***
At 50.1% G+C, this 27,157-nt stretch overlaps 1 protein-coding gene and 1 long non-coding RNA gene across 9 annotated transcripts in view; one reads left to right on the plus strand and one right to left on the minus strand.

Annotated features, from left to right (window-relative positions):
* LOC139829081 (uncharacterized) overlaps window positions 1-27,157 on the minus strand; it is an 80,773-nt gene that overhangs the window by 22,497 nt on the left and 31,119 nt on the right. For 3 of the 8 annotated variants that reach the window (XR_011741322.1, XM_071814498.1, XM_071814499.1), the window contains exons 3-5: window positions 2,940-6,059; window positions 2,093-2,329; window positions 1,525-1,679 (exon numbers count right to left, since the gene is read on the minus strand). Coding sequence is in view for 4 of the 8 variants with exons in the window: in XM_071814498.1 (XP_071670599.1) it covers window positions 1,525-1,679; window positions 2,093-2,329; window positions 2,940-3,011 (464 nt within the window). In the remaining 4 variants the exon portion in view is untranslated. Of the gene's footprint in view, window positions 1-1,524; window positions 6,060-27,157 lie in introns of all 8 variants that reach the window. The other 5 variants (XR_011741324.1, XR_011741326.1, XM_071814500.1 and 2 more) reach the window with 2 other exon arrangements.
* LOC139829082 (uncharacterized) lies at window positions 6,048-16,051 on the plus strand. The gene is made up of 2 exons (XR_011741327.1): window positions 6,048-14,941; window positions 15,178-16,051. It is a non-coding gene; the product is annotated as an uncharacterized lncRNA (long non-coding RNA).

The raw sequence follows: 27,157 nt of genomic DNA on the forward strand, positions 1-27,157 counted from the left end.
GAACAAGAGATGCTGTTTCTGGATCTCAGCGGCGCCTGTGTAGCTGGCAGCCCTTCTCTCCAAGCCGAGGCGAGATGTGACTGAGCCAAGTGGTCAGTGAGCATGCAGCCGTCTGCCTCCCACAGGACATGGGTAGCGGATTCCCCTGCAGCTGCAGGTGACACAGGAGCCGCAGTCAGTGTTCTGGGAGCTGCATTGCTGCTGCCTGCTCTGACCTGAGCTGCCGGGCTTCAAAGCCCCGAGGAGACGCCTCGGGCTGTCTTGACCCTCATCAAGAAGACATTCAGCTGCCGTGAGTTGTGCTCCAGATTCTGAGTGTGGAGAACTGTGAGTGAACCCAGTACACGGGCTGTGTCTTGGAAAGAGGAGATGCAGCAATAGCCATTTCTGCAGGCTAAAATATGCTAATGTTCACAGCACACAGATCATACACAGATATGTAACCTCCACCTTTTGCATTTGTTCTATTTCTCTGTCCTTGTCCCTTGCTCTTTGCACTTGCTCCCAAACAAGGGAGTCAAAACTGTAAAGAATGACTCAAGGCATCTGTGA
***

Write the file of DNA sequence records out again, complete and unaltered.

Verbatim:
At 50.1% G+C, this 27,157-nt stretch overlaps 1 protein-coding gene and 1 long non-coding RNA gene across 9 annotated transcripts in view; one reads left to right on the plus strand and one right to left on the minus strand.

Annotated features, from left to right (window-relative positions):
* LOC139829081 (uncharacterized) overlaps window positions 1-27,157 on the minus strand; it is an 80,773-nt gene that overhangs the window by 22,497 nt on the left and 31,119 nt on the right. For 3 of the 8 annotated variants that reach the window (XR_011741322.1, XM_071814498.1, XM_071814499.1), the window contains exons 3-5: window positions 2,940-6,059; window positions 2,093-2,329; window positions 1,525-1,679 (exon numbers count right to left, since the gene is read on the minus strand). Coding sequence is in view for 4 of the 8 variants with exons in the window: in XM_071814498.1 (XP_071670599.1) it covers window positions 1,525-1,679; window positions 2,093-2,329; window positions 2,940-3,011 (464 nt within the window). In the remaining 4 variants the exon portion in view is untranslated. Of the gene's footprint in view, window positions 1-1,524; window positions 6,060-27,157 lie in introns of all 8 variants that reach the window. The other 5 variants (XR_011741324.1, XR_011741326.1, XM_071814500.1 and 2 more) reach the window with 2 other exon arrangements.
* LOC139829082 (uncharacterized) lies at window positions 6,048-16,051 on the plus strand. The gene is made up of 2 exons (XR_011741327.1): window positions 6,048-14,941; window positions 15,178-16,051. It is a non-coding gene; the product is annotated as an uncharacterized lncRNA (long non-coding RNA).

The raw sequence follows: 27,157 nt of genomic DNA on the forward strand, positions 1-27,157 counted from the left end.
GAACAAGAGATGCTGTTTCTGGATCTCAGCGGCGCCTGTGTAGCTGGCAGCCCTTCTCTCCAAGCCGAGGCGAGATGTGACTGAGCCAAGTGGTCAGTGAGCATGCAGCCGTCTGCCTCCCACAGGACATGGGTAGCGGATTCCCCTGCAGCTGCAGGTGACACAGGAGCCGCAGTCAGTGTTCTGGGAGCTGCATTGCTGCTGCCTGCTCTGACCTGAGCTGCCGGGCTTCAAAGCCCCGAGGAGACGCCTCGGGCTGTCTTGACCCTCATCAAGAAGACATTCAGCTGCCGTGAGTTGTGCTCCAGATTCTGAGTGTGGAGAACTGTGAGTGAACCCAGTACACGGGCTGTGTCTTGGAAAGAGGAGATGCAGCAATAGCCATTTCTGCAGGCTAAAATATGCTAATGTTCACAGCACACAGATCATACACAGATATGTAACCTCCACCTTTTGCATTTGTTCTATTTCTCTGTCCTTGTCCCTTGCTCTTTGCACTTGCTCCCAAACAAGGGAGTCAAAACTGTAAAGAATGACTCAAGGCATCTGTGA